Unfortunately, we use our lower back so often that when there becomes a problem with it, it's almost impossible to ignore. I wish I could magically erase my spinal issues. What I find that helps is to keep firm support like a pillow, while sitting, or in the car. Also, use a pillow to sleep with at night that you can move around. I'll often use it to prop myself against the stomach, or behind me, rather than using it between my legs. Try every possible position and see what works. I've always been told by chiropractors that how you sleep often determines how your back will feel the next day and heal over time.

I've also done relaxation exercises. Lay flat on the floor with your legs propped onto the couch or a chair. Extend your arms out, palms up, Try to get into a position where you feel most relaxed. Lay there for 20 minutes. It's a long time, but it really does help ease pain.

Feel better soon...

Edited by: JESSAELINN at: 7/7/2013 (17:27)
LADYSTARWIND SparkPoints: (83,977)
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Posts: 5,025
7/7/13 4:56 P

Sounds to me like its time to revisit both the Doc and PT people!!

I know that for my lower back, when doing dishes and standing, it helps to open the lower cupboard door and put one foot up on the cabinet base (about 4-6" lift)...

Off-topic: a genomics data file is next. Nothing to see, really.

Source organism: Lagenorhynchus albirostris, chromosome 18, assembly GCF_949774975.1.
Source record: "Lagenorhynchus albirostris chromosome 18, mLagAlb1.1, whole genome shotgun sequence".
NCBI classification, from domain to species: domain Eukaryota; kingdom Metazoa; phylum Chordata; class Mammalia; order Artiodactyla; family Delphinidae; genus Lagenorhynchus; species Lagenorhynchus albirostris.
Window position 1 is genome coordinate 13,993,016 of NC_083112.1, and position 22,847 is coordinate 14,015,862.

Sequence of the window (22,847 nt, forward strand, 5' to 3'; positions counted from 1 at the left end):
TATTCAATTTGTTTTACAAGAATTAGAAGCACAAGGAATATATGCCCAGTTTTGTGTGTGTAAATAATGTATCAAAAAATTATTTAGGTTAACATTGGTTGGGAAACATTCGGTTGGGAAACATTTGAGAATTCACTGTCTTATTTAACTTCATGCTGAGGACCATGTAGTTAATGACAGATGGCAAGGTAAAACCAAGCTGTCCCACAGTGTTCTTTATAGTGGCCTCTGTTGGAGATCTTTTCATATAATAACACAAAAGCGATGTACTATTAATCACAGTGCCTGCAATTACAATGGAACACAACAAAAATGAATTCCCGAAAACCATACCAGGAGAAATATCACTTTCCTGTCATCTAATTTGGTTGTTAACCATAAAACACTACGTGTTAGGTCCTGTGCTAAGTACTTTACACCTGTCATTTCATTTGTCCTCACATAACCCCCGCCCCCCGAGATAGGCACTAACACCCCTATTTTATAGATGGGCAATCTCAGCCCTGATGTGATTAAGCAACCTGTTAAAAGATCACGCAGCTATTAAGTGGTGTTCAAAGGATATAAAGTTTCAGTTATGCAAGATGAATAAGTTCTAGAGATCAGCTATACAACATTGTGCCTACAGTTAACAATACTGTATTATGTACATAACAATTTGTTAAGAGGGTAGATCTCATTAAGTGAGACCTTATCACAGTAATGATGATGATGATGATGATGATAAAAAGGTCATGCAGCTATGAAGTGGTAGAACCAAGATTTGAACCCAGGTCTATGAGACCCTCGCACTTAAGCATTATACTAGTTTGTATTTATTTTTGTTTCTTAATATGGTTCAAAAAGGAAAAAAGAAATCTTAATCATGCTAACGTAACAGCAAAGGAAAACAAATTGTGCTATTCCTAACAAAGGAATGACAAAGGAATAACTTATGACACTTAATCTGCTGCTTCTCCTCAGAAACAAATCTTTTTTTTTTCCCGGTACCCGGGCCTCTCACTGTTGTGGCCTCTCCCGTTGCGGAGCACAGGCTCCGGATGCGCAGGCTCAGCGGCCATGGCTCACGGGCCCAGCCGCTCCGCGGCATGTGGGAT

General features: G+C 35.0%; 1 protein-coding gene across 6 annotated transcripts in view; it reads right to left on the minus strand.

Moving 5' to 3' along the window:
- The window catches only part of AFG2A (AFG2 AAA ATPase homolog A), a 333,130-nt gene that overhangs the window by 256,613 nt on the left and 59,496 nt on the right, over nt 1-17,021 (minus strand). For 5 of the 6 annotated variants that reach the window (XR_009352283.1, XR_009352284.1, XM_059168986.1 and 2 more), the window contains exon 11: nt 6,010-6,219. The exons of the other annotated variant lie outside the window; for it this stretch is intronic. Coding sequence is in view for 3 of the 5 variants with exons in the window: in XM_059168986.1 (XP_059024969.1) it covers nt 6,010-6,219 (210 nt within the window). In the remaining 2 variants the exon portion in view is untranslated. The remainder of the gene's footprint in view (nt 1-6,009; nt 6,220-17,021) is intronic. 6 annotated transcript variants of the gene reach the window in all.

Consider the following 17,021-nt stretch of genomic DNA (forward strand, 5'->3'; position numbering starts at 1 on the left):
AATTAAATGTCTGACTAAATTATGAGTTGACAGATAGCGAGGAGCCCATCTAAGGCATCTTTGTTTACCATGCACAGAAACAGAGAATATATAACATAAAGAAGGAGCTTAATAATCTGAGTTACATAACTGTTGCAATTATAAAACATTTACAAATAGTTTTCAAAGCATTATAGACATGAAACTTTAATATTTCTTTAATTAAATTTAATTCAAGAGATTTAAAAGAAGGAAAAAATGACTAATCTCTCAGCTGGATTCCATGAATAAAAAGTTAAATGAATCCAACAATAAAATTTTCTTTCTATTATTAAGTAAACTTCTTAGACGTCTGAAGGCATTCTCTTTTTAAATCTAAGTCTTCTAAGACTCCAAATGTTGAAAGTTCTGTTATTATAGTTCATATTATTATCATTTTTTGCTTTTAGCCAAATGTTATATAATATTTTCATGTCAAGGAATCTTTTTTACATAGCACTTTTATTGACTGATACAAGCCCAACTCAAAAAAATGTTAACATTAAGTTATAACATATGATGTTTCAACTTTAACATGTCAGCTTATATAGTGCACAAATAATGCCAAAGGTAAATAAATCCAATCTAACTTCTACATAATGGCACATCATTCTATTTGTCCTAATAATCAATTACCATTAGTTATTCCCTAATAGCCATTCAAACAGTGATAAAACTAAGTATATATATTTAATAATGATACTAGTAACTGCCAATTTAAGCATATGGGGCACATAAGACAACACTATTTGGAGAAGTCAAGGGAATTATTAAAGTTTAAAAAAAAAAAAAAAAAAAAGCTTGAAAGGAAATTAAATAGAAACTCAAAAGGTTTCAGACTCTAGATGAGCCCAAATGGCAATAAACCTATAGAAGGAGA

But that's the extent of my knowledge or advice!
I hope someone professional can give you more advice!

DANZIG138 SparkPoints: (8,774)
Fitness Minutes: (20,411)
Posts: 5
7/7/13 4:30 P

I have some pretty nasty damage at L5S1. Doctor says not to lift 100+ pounds (depending on position), so I don't. I do have a weight training routine that I change up periodically, but always includes lower back exercises (such as hyperextensions and reverse hyperextensions). The only exercise that causes a burning, fatigue sensation in my lower back are the hyperextensions, supported squats, and flat kneee raises. But it's not too bad in intensity.

But everyday activity, such as standing and washing dishes, gathering laundry, taking out the trash, etc, causes teh same burning, fatigued sensation and a feeling of muscle weakness so intense that I have to focus really hard to remain standing, and have to sit down after just a few minutes. Walking causes the same thing after 30-45 minutes.

This is really having a negative impact on my daily life, but I can't seem to find any information about it. Hopefully, I can pick up some info/tips here.